Crowned "King of Ballots" for topping the poll in the race for the five Legislative Council "super seats", James To Kun-sun has vowed to help Hongkongers fight for democracy, wipe out poverty and stand against national education "brainwashing".
To made his pledge after his list scored 316,468 votes in the district council functional constituency, a result that followed an emotional plea for votes when he appeared to be slipping in the opinion polls.
"I have to totally remove the threat of brainwashing national education," To said in an interview. "My top priority is to remove the shadow clouding us or it will affect our next generation and keep people worried."
He said he would also press the government to put forward late this year or next year at the latest a proposal for genuine universal suffrage for the 2017 chief executive election. If it were left too late, "[Chief Executive] Leung Chun-ying may advance a proposal favourable to him being re-elected," he said. "By that time, maybe just nine months will be left and the government may say: 'Take it or leave it.'"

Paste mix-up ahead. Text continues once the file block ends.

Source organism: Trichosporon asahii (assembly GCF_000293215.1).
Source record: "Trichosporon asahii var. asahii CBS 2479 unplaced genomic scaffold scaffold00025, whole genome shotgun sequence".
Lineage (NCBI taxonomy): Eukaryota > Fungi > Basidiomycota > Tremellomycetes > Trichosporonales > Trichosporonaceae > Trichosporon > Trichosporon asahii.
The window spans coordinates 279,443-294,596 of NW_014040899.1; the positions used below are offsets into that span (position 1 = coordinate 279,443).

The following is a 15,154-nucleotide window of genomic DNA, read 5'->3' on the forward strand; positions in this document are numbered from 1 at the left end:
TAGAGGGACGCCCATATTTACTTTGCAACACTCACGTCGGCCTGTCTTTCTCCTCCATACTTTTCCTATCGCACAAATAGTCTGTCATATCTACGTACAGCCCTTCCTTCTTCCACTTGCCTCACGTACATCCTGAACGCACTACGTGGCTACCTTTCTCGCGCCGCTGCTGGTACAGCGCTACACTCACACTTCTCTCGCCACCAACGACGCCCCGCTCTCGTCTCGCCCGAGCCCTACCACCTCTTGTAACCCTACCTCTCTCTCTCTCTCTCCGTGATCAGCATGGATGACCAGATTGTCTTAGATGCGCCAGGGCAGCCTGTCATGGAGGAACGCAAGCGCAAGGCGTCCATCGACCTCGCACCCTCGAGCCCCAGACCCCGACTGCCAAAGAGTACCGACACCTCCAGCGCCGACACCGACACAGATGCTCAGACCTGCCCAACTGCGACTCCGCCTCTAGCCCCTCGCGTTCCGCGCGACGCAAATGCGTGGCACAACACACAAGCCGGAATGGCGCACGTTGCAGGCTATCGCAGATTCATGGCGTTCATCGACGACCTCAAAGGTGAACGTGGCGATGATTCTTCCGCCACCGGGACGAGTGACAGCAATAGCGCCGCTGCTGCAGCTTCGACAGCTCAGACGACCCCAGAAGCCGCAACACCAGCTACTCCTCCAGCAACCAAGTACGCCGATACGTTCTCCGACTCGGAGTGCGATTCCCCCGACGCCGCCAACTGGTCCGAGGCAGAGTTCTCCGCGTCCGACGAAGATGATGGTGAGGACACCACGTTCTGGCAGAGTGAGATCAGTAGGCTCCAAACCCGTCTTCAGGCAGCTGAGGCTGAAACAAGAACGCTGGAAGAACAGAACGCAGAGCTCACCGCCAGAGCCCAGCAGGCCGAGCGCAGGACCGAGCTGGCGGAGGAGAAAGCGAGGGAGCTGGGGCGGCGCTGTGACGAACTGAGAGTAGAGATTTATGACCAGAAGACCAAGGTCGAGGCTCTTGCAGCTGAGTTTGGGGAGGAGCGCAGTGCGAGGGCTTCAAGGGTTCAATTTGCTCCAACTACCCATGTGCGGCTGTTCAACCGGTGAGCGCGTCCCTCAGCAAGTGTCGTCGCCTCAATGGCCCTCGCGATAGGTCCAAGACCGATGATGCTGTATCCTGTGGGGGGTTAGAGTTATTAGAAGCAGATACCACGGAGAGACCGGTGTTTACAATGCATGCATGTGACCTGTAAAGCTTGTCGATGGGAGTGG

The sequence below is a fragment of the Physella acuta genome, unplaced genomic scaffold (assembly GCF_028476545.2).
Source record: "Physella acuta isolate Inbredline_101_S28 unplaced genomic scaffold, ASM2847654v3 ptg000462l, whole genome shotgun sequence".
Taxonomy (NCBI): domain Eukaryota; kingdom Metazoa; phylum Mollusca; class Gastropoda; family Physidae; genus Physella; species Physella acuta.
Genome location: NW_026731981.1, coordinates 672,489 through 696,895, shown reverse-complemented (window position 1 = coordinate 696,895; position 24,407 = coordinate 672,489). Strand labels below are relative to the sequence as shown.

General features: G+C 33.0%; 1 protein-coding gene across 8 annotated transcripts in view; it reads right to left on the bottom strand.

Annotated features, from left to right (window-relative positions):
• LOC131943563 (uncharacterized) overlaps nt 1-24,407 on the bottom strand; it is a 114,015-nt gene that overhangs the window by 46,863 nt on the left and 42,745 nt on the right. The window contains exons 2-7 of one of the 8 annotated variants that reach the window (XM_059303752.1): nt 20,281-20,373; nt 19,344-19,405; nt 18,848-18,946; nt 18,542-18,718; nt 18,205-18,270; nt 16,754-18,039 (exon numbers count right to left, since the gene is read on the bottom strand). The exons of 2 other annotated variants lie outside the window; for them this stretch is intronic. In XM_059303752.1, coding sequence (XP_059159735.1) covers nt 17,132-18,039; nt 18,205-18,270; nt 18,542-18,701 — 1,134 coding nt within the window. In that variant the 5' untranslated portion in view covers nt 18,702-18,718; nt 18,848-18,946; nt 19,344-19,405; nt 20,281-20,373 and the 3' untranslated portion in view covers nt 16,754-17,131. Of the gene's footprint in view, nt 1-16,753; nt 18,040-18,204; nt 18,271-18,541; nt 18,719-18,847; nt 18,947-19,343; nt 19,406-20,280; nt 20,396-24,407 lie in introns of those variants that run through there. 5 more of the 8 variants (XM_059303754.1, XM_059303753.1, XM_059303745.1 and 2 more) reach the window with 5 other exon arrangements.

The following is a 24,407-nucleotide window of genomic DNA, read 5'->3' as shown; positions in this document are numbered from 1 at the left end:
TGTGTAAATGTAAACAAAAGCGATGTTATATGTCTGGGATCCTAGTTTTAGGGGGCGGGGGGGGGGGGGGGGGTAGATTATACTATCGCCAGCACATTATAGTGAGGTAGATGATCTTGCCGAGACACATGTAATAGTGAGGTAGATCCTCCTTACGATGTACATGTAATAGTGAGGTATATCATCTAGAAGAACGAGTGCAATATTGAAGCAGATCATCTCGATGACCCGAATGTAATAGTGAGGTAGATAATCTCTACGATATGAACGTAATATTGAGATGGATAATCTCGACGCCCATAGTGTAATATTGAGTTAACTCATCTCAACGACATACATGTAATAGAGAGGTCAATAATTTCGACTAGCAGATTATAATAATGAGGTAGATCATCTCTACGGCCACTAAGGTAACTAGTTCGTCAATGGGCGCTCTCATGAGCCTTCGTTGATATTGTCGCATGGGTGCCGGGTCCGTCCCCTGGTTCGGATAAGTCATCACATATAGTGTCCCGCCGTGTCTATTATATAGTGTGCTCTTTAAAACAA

The total votes his three-member list secured to grab one of the five new district council functional constituency seats, created under the 2010 political reform package, were 38.3 per cent more than the slate led by Democratic Party chairman Albert Ho Chun-yan, who just grabbed the fifth and final seat from among the competing five lists and two individuals.
Six days earlier, To broke down in tears to lobby for votes when rolling polls showed his popularity had been surpassed by that of Frederick Fung Kin-kee of the Association for Democracy and People's Livelihood and was trailing well behind Ho's. Relieved by the outcome, the veteran lawmaker said he had set his goals for his four-year term.
His pledge on moral and national education came as thousands of students, academics and parents rallied at Chinese University on Tuesday to demand withdrawal of the subject despite Leung's concession that says schools can decide whether to launch or how to launch it.
With an estimated 1.2 million people struggling in poverty, To added: "The income disparity and property prices are also significant livelihood issues." He said he would address the concerns of the public in this area.
On constitutional development, To said it was crucial to kick off talks as early as possible, as consultation was needed.